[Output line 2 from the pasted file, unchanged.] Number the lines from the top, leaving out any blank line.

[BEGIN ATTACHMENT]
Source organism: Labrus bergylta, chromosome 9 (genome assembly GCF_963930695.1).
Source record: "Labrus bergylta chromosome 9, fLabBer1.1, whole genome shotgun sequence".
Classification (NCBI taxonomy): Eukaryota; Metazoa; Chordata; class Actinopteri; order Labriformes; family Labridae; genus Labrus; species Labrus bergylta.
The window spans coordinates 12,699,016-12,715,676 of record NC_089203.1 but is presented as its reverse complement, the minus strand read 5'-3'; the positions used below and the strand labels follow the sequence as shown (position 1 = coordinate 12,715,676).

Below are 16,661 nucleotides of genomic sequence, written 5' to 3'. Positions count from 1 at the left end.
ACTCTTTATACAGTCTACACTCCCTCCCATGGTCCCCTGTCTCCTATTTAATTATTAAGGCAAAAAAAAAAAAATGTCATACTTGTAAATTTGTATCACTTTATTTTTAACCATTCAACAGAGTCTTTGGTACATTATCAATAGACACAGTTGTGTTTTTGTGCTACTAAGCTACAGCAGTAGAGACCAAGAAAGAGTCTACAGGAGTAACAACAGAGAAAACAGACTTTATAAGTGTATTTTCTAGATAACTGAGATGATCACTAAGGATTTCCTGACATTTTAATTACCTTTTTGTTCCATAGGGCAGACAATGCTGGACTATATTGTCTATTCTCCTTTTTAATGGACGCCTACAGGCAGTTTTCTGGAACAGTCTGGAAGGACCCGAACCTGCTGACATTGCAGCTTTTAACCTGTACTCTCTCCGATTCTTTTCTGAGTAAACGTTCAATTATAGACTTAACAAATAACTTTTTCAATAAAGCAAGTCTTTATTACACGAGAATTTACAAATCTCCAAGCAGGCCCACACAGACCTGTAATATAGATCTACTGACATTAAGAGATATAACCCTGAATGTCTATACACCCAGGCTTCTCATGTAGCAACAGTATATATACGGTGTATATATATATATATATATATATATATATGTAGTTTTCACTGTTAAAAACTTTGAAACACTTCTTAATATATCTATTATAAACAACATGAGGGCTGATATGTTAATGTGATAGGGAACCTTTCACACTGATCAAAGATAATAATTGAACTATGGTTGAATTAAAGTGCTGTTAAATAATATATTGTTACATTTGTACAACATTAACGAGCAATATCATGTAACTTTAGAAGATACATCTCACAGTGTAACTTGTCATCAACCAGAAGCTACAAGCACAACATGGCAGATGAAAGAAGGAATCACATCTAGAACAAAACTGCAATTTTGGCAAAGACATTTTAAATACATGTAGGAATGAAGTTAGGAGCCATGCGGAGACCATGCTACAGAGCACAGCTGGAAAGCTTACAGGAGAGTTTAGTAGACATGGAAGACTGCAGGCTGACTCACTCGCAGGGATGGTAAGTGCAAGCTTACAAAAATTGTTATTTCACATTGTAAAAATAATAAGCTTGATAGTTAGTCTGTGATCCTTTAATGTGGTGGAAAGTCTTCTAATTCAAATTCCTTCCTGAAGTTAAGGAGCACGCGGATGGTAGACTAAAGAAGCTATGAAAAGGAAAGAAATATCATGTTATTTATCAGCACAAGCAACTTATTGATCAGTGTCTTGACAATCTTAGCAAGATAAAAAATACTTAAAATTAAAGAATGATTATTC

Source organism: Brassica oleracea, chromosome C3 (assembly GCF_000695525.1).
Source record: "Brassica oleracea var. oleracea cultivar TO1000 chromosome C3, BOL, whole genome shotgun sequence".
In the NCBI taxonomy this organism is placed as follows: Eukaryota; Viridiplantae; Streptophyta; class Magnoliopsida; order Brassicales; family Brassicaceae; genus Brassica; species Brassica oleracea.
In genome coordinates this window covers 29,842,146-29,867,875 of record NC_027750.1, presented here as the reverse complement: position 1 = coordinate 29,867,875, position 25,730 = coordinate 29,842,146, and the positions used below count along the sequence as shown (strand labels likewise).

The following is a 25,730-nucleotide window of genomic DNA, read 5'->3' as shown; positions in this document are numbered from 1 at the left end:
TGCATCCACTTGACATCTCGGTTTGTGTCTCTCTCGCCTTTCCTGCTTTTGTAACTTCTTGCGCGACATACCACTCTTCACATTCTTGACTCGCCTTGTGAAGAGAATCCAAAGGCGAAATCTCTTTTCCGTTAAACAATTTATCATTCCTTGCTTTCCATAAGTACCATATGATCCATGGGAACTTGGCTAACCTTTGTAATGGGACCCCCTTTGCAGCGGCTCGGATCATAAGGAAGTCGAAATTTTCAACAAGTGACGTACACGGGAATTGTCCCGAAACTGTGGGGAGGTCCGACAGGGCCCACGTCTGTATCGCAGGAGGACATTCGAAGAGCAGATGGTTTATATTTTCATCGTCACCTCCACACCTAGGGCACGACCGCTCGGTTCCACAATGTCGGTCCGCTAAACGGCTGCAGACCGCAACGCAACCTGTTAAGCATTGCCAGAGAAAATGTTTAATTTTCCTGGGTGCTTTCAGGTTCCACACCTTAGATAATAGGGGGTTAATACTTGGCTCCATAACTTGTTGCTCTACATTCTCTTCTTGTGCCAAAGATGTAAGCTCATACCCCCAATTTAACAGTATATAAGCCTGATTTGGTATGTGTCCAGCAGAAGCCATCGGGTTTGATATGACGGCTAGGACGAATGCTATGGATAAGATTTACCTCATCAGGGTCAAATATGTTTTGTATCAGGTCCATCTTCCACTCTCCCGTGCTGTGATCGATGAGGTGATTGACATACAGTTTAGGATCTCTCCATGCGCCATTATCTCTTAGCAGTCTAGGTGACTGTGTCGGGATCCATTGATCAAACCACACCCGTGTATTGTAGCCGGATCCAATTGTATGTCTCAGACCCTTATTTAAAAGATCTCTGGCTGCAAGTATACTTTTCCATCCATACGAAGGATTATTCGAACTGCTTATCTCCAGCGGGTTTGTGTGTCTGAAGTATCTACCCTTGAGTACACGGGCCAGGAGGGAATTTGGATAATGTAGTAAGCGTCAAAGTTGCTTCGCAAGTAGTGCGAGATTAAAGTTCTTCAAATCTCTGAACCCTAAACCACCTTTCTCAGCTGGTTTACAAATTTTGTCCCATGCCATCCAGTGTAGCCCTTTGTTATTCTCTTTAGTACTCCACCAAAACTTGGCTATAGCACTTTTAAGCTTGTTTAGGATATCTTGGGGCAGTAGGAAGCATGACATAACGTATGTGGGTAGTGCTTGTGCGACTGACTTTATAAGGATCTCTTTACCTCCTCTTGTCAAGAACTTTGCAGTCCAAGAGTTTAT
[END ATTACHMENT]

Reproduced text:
Source record: "Labrus bergylta chromosome 9, fLabBer1.1, whole genome shotgun sequence".